I have been reading about different types of underwater navigation. According to this Youtube video, these are the following navigation systems:

  1. Inertial navigation systems (use of Inertial Measurement Unit)
  2. Acoustic (e.g., long-baseline)
  3. Geophysical (use of external environment information)

This article states sonar affects whales and the use of the acoustic navigational systems should be minimized. It seems like the combination of inertial and geophysical underwater navigation is not enough. So what kind of underwater navigation system one should use in order to be environmentally friendly but also accurate?


Usually, most underwater robots are running on just inertial navigation and surfacing occasionally. This tends to work better than one would expect and is what most large scale deployments end up using. Additionally, most of these use a Doppler Velocity Log, Pressure Sensor, and Compass in addition to their IMU.

Geophysical localization is fairly precise, SLAM solutions have been developed for mobile and underwater robotics for a long time. I believe underwater SLAM solutions are in a fairly mature place and if your robot is operating in a feature-rich environment and has the ability to use LIDAR or cameras you could get a fairly good localization solution.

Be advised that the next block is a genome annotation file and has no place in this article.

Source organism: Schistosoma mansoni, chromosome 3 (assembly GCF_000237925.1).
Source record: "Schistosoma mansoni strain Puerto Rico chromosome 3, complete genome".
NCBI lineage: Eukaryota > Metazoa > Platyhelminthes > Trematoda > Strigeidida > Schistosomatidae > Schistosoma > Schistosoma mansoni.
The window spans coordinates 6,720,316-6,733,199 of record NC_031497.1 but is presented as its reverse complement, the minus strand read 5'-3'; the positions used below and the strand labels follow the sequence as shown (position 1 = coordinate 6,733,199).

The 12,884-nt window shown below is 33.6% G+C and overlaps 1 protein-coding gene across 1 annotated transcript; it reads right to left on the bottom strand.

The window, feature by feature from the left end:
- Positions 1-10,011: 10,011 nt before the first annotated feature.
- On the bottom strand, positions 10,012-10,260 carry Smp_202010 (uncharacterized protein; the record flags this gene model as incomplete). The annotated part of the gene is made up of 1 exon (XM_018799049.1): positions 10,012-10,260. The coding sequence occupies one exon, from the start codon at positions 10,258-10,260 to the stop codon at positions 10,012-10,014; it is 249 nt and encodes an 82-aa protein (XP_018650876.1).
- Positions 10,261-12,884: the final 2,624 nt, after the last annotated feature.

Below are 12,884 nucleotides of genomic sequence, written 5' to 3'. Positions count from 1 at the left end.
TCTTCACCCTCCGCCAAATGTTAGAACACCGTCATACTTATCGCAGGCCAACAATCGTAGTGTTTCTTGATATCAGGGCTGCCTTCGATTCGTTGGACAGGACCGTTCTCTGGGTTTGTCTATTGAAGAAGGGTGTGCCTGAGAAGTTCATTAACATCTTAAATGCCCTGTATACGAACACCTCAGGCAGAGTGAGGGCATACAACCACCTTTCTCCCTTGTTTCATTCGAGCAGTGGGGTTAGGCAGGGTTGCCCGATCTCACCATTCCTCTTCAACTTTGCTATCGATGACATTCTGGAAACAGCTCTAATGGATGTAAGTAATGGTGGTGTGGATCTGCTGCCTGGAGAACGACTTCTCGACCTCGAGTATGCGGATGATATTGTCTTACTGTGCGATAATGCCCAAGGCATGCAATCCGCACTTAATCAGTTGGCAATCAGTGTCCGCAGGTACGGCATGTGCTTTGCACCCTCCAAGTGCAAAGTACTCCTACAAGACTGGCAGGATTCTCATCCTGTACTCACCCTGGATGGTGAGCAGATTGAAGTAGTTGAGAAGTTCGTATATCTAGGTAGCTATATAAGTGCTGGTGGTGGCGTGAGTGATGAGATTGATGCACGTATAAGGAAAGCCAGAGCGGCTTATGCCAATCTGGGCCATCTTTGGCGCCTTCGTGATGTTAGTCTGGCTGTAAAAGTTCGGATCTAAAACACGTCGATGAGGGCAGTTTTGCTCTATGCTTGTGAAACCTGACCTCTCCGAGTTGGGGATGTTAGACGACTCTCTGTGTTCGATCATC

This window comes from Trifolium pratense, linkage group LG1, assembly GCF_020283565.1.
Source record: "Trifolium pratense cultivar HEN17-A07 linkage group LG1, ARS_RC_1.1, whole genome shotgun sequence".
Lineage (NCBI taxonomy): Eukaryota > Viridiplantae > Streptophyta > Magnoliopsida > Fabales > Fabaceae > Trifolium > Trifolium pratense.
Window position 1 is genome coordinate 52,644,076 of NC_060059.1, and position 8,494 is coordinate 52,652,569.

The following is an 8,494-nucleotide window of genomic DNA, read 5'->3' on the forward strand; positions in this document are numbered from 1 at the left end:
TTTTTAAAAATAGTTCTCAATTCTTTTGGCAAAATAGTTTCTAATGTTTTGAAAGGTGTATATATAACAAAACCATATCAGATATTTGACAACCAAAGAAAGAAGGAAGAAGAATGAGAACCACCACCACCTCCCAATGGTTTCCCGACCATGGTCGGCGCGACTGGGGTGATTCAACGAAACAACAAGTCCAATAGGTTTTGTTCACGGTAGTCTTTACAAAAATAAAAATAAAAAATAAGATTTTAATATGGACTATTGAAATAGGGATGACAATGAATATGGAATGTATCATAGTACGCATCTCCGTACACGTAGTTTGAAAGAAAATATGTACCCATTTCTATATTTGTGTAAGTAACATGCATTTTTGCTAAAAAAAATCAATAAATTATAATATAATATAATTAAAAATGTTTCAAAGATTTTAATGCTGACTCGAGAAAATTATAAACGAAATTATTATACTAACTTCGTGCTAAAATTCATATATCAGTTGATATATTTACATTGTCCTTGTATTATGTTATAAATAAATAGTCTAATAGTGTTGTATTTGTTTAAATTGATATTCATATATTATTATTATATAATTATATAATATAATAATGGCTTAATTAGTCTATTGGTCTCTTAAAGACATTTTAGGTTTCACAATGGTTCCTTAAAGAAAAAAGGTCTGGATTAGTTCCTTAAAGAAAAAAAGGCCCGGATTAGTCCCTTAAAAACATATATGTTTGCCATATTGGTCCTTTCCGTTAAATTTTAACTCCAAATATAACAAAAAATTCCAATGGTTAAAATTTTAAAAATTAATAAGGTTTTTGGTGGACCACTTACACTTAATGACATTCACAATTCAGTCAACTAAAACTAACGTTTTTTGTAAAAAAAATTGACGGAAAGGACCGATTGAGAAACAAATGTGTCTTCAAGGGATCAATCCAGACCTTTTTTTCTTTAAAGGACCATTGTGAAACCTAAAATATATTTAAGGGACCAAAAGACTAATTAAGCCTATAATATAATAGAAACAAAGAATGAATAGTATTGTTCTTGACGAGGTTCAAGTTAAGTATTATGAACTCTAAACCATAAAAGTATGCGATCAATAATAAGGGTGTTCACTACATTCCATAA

As an aside, usually, the sonar on robots is much less powerful and less overused than shipboard sonar. It's probably not a huge issue unless you plan to explicitly work near whales (but I am not a marine biologist).

  • $\begingroup$ What if my underwater robot is supposed to travel hundreds of kilometres without surfacing? It would only surface at the destination. I dont think IMU and camera sensors would be enough. DVL is part of an acoustic sensor so I scratched it from the available sensors in my small scenario. $\endgroup$ – Ship Jan 2 at 14:35
  • $\begingroup$ In that scenario, you'll likely have to do geographic localization using an underwater LIDAR. I see really no other option if you think dead reckoning won't be accurate enough. $\endgroup$ – Octopuscabbage Jan 5 at 20:19
  • 2
    $\begingroup$ You don't say what accuracy you need when you do surface, nor how much room or money you have for inertial sensors, nor how deep you need to run. If you've got a good compass, a knot meter, and a database of expected tides & currents then I'd be surprised if you couldn't go 100km and surface within 1km of your target. You could probably back that up with sensors for temperature & turbidity and get a long way to independent navigation, even if you couldn't get down far enough to "watch" the bottom. $\endgroup$ – TimWescott Jan 5 at 21:07

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